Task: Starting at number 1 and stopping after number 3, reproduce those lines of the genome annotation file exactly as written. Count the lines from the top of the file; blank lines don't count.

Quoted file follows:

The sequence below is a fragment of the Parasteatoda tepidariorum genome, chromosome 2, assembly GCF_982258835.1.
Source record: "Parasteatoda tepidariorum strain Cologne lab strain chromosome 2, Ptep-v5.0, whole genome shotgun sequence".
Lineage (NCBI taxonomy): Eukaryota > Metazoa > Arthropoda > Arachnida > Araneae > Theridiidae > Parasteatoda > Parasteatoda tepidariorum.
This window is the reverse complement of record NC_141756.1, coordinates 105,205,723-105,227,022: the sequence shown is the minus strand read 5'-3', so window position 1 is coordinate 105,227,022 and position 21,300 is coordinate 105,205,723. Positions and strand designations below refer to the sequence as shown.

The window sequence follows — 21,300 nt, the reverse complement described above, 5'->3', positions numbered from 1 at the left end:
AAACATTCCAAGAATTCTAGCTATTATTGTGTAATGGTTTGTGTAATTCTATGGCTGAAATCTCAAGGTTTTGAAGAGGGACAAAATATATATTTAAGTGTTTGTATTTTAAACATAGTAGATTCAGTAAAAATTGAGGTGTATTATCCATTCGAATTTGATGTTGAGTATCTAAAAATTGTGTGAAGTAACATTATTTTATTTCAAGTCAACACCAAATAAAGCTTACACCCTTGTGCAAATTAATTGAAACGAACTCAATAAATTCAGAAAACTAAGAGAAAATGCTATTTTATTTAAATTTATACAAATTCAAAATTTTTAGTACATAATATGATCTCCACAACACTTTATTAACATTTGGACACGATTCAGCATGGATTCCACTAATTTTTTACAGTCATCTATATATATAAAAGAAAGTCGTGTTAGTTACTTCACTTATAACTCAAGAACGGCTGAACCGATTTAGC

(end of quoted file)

The sequence below is a fragment of the Parasteatoda tepidariorum genome, chromosome 2, assembly GCF_982258835.1.
Source record: "Parasteatoda tepidariorum strain Cologne lab strain chromosome 2, Ptep-v5.0, whole genome shotgun sequence".
Lineage (NCBI taxonomy): Eukaryota > Metazoa > Arthropoda > Arachnida > Araneae > Theridiidae > Parasteatoda > Parasteatoda tepidariorum.